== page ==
Being open to a change in direction
If you want your business to get ahead, then you can’t afford to be dragged back by old technology. Open standards provide a way for your organization to embrace innovation. The very nature of what business leaders think of as
an enterprise is changing. No longer tightly confined to a specific market, the successful business of the future will be collaborative and technology-enabled by definition.
To be agile enough to compete in this highly connected and dynamic marketplace, enterprises will need to take
control of their data and technology. They will use this control to participate and innovate in an environment
where consumers will receive goods and services through ecosystems.
The successful enterprises will evolve from centralized, to distributed, and ultimately to decentralized system
architectures to become what we call the Portable Enterprise. And to do that, they will need to embrace the full potential and innovation in open standards and technologies, which become critical for several reasons.
The increasingly connected world that organizations operate in is fostering the creation of customer, client and partner ecosystems. The exchange of data within these ecosystems can only take place through effective use of standards, such as application programming interfaces (APIs).
Business leaders must also recognize that technology continues to evolve rapidly, with innovations being pushed as the new ‘must-have’. Skipping the hyperbole and investing in the technologies that address business objectives is critical, as is the ability to protect against obsolescence and drag.
The COVID-19 situation means organizations must be even more adept at dealing with a fast-changing societal and business environment. This needs technology that is agile and resilient to help turn threats into opportunities, and those based on open standards will allow faster integration, better support, and freedom to switch.
How to avoid being held up in traffic
The Portable Enterprise sees standards as a way to enable, rather than inhibit, innovation. These organizations will interoperate seamlessly, exchanging information freely across enterprises boundaries to create new, compelling value chains. They will use open standards to take advantage of new technological innovations quickly – without adding complexity and risk.
Yet before this can happen, enterprises face challenges that need to be addressed. Most crucially, perhaps, businesses carry ‘technology debt’ in the form of legacy and closed technologies. These older technologies create security and compliance risk due to the cost of keeping these systems running and the dependency on a single vendor for maintenance.
Technology freedom remains a challenge. On the one hand, proprietary technologies have provided attractive
solutions to business challenges, but on the other, they can create innovation drag as they are costly to maintain or replace.
The integration of new systems and services is a time and cost sink. Enterprises dedicate too much resource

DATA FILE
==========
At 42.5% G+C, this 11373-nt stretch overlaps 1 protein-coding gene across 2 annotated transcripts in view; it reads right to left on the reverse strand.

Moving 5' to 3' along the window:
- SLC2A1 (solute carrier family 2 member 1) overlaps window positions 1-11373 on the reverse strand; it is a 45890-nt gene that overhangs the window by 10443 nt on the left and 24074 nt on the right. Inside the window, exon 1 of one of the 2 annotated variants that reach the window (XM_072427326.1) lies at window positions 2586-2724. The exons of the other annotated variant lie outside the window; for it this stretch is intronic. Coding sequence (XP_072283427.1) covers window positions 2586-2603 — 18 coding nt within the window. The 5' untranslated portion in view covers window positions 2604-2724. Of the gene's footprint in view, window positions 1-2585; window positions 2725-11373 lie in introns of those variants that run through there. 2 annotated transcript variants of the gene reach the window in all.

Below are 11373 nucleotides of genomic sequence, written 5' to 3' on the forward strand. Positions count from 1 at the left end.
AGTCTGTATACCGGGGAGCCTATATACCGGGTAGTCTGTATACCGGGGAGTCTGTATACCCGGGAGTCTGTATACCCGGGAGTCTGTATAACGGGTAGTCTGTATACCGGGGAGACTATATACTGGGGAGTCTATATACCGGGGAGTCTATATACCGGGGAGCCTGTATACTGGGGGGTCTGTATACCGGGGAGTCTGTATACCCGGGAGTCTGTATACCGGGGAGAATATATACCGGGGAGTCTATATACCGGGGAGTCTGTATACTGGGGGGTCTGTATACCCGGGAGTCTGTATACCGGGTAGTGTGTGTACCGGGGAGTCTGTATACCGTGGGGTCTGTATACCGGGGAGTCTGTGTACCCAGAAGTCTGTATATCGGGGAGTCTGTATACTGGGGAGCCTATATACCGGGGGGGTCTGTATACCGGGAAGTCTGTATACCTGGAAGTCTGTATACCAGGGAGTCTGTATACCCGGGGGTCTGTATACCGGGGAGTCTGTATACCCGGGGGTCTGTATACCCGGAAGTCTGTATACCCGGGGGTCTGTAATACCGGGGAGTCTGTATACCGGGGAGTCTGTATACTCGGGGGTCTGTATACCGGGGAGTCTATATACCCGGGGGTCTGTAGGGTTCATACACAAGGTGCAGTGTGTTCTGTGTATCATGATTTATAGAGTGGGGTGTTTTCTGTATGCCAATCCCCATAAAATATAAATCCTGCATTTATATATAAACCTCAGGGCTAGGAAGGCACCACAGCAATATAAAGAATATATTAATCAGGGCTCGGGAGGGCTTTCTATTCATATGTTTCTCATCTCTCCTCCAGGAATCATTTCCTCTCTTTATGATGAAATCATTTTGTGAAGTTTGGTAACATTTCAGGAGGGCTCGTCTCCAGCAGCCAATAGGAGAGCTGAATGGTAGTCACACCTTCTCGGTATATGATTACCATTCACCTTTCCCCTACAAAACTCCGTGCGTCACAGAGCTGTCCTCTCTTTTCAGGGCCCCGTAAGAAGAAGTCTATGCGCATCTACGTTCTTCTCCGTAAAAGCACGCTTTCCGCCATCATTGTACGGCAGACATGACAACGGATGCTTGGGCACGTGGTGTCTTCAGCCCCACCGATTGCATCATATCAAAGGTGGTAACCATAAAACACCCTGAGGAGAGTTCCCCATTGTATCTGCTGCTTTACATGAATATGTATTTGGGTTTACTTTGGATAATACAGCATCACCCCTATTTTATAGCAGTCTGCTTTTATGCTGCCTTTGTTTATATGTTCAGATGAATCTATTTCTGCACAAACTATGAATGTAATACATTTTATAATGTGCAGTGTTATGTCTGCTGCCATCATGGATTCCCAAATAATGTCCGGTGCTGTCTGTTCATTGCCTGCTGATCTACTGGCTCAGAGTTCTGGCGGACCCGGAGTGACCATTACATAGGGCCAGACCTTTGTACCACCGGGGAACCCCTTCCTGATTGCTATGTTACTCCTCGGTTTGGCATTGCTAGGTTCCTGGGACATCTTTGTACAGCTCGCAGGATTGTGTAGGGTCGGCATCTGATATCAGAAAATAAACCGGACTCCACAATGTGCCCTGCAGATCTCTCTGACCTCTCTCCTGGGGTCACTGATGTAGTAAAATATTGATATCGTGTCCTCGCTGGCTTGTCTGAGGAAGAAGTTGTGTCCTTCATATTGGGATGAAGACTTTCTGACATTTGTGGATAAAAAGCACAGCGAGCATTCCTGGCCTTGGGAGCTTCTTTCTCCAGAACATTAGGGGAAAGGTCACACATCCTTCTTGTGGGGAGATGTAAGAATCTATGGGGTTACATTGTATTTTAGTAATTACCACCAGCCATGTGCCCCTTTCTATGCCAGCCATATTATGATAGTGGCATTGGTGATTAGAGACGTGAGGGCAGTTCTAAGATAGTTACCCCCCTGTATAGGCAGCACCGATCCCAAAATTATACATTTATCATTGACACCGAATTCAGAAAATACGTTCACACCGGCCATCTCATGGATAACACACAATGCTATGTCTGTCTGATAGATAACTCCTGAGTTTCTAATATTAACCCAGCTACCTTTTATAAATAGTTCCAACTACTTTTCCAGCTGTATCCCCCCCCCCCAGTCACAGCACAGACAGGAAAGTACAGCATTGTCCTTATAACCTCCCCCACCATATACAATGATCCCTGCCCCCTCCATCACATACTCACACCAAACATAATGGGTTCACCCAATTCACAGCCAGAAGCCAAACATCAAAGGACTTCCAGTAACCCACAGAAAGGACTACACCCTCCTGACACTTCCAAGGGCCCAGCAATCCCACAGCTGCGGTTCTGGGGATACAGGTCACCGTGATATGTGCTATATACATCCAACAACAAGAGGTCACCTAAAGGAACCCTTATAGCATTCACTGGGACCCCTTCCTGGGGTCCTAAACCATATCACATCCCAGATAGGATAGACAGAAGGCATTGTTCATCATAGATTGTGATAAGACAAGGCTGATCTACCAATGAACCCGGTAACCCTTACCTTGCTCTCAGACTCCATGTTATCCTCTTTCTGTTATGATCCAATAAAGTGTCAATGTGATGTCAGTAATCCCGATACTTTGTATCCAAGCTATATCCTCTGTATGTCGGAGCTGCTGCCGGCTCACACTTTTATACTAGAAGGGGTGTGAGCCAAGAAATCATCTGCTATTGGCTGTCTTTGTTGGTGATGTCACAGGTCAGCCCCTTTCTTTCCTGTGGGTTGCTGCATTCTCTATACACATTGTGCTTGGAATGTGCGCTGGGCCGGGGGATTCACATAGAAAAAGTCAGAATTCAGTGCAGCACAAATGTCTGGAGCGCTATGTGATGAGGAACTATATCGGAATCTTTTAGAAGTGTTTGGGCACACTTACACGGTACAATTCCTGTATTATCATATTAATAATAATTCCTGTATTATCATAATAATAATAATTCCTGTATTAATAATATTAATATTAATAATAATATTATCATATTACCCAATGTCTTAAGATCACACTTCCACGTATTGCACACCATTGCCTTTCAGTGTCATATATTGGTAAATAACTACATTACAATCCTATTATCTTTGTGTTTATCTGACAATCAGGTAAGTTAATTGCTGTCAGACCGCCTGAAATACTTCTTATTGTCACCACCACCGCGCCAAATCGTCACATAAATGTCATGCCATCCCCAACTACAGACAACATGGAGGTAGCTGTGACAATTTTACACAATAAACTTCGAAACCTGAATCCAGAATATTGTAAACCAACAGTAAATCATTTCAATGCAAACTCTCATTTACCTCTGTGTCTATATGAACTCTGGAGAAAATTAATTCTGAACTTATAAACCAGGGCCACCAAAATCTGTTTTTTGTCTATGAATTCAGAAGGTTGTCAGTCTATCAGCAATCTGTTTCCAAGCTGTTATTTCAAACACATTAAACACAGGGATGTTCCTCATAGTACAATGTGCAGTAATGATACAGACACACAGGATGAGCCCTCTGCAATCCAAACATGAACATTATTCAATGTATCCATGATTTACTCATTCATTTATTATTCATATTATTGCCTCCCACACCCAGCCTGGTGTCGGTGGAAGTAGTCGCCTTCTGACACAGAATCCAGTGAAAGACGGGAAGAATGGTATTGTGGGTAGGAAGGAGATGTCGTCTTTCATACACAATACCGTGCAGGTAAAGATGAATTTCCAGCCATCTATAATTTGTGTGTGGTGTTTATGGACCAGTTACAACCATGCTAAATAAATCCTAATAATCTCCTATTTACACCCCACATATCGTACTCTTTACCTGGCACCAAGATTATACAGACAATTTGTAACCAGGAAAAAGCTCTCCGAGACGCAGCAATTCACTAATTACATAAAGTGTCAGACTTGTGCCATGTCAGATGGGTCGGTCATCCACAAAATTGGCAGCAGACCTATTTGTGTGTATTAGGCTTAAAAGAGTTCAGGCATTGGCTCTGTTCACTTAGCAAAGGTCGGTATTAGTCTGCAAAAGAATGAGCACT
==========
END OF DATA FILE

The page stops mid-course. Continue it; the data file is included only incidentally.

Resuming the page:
to integration, which reduces their ability to be agile. To achieve growth, business leaders need an enterprise
technology strategy that manages risk and is an enabler to exploit opportunities.
Moving into the fast lane
In its simplest form, the enterprise technology strategy has to cover a number of areas: fitness (agility, responsiveness, scalability); efficiency (costs, delivery and operations); resilience (continuity, recovery,
overcoming lock-in and obsolescence); and compliance (delivering technology that is secure, trusted and auditable).
A key task is to question which technologies will support the strategy, and which will not. We believe the answer is in looking at technology through the lens of standards. To this end, the delivery of an enterprise ready technology strategy in the future will be determined by a few key considerations.
First, the strategy must enable fast composition and re-composition of processes and services to enact rapid
reactions to business challenges across departmental and technological boundaries. There are approaches to achieve this, including promoting API-enabled architectures that can reuse and change components rapidly when the business need arises.
Secondly, the strategy must aim for business interoperability. This should be beyond the technical domain and into business and industry domains. Interoperability in this way (up the stack, as it is known) enables organizations to be collaborative at business, rather than just technical, levels.
Critically, the strategy must support the rise of decentralized ecosystems. This will manifest in the ability of businesses to participate in ecosystems of peers with shared trust and security models. Technologies are being developed to execute processes without being tied to any specific platform, using encryption and validation techniques that guarantee accuracy and resilience.
Putting your pedal to the metal
Standards have always been a key enabler to technology innovation, adoption and choice. Take the open standards of TCP and HTTP protocols, which have powered the World Wide Web, changing our world and enabling the rise of cloud computing. In the cloud, Kubernetes is now emerging as the de-facto standard for the management of applications. Enterprises, meanwhile, are currently planning for opportunities from a new era of connectivity through 5G, yet another standard.
Technology evolutions continue unbounded, creating a complex landscape which is challenging to decode.
Yet one of the constants we see is open standards and this should be factored into the technology strategy
decision-making process of the enterprise. Organizations that embrace open standards and open technologies will be well positioned to weather storms, embrace disruption and experience strong innovation fueled growth. Now is the time to look at becoming a Portable Enterprise.